FIG. 1 illustrates a view of one embodiment of a sedimentation-control system according to the present invention, denoted generally by the numeral 100. Sedimentation-control system 100 includes a housing 101. In some embodiments of sedimentation-control system 100, housing 101 will be the size of a standard-sized container typically used on container ships, railroad cars, or trucks to help ease transportation of the system to job sites. For example, some embodiments may be the size of a 40-foot-by-8.5-foot standardized container used on container ships. Part of housing 101 has been removed to show the contents of sedimentation-control system 100. Housing 101 may include an inlet 102 and an outlet 103. Fluid to be cleaned may enter sedimentation-control system 100 through inlet 102 and exit through outlet 103. Outlet 103 is depicted on the opposite side of housing 101 from inlet 102, but it may be located on the same or another side, as necessary. However, it may be preferable for the height of outlet 103 from the bottom of housing 101 to be substantially the same as the height of inlet 102 from the bottom of housing 101. Housing 101 includes a cavity 104, through which fluid may travel en route to outlet 103. A series of plates, not shown in FIG. 1, are present in cavity 104, as discussed in greater detail later in this disclosure.

A collection auger 105 rests horizontally near the bottom of housing 101. Material that collects at the bottom of housing 101 may be drawn out of cavity 104 using collection auger 105. This material will travel along collection auger 105 towards the end of housing 101 closest to inlet 102, which is at the right of the example housing 101 shown in FIG. 1. This material will then pass through port 106 into drying auger 107. Drying auger 107 may elevate the material above the equilibrium level of fluid in housing 101 and drying auger 107, as indicated by the dotted line in FIG. 1. Once the material is elevated above this level, it will begin drying, as it will no longer be exposed to the fluid. Drying auger 107 may continue to raise the material above housing 101 and deposit it elsewhere, such as into an open-top skip, other vessel, or, perhaps, a different solid-treatment mechanism. Collection auger 105 and drying auger 107 may be powered by a power system not depicted in FIG. 1.

As fluid travels through cavity 104 from inlet 102 to outlet 103, it passes a series of plates. FIG. 2 shows a cross-section of housing 101 that illustrates some example plates 110. As shown in FIG. 2, in some embodiments, the top and bottom edges of the example plates 110 are parallel with the top and bottom of housing 101. In particular, the top edge of each plate 110 may be roughly aligned with the direction of fluid flow as the fluid travels from inlet 102 to outlet 103. This positioning may help plates 110 take advantage of laminar flow of the fluid within cavity 104. Plates 110 may incline toward the side of housing 101 where inlet 102 is located. The incline of plates 110 helps ensure that as fluids pass over plates 110, material that drops out of the fluids slides down along the plates to the bottom of housing 101 and does not re-enter the fluid. Each plate 110 may substantially parallel with one or more neighboring plates, as shown in FIG. 2.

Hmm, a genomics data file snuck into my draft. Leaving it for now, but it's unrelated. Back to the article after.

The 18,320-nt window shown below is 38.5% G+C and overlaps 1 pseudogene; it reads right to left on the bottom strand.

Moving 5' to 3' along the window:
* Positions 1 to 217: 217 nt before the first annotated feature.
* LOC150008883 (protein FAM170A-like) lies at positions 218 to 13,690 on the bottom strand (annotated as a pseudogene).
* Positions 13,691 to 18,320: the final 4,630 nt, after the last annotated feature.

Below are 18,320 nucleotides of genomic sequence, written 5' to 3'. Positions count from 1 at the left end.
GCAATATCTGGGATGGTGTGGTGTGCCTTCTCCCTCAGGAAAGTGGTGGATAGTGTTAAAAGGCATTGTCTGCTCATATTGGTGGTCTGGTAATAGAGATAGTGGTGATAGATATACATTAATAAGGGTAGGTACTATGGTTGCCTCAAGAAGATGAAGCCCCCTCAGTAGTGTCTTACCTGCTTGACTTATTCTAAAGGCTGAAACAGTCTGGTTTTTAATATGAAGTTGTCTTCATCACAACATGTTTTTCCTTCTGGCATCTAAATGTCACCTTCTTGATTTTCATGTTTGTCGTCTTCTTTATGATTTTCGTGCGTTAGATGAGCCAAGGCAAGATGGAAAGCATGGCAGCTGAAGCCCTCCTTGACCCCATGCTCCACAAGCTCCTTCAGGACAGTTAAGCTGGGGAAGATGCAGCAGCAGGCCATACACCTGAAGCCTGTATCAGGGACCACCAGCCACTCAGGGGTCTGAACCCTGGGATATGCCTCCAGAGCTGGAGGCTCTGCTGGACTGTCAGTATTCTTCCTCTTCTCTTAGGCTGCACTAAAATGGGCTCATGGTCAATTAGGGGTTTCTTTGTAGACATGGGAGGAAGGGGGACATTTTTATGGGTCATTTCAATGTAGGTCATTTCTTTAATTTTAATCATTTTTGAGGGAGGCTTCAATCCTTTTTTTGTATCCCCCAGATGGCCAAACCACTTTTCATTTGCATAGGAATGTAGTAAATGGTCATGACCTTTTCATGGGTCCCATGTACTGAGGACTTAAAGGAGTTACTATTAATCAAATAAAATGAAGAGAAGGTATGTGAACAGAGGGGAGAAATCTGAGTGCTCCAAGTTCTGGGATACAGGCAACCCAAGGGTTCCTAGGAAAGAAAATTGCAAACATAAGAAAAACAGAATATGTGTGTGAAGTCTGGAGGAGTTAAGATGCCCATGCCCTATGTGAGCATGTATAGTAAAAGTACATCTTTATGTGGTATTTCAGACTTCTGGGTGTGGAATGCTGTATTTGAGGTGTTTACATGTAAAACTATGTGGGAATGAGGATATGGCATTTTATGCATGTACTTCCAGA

To help facilitate the solids' journal to the bottom of housing 101, plates 110 may be constructed such that they have low-friction surfaces. Plates 110, however, may be any material that can be adapted to have low-friction surfaces, so long as that material can withstand long periods of contact with drilling or formation fluids and any other fluids, gases, or solids that may be mixed with or suspended in those fluids. For example, plates 110 might be made of steel that has been painted or coated with a friction-reducing coating, uncoated steel (so long as the surfaces of plates 110 are relatively smooth), or other suitable friction-reducing material, which may also include synthetic materials. Each plate 110 may span the length of housing 101. Alternatively, several groups of plates 110 may be placed serially through the length of housing 101. Supports 111 and 112 may be provided to prop and anchor plates 110 inside cavity 104 of housing 101. A trough 113 with sloping walls may be provided to help channel solid material to collection auger 105. Further, housing 101 may incorporate internal walls 114 and 115 that are parallel to the large surfaces of plates 110. A cavity 116 may also be provided to store drying auger 107 when sedimentation-control system 100 is not in use.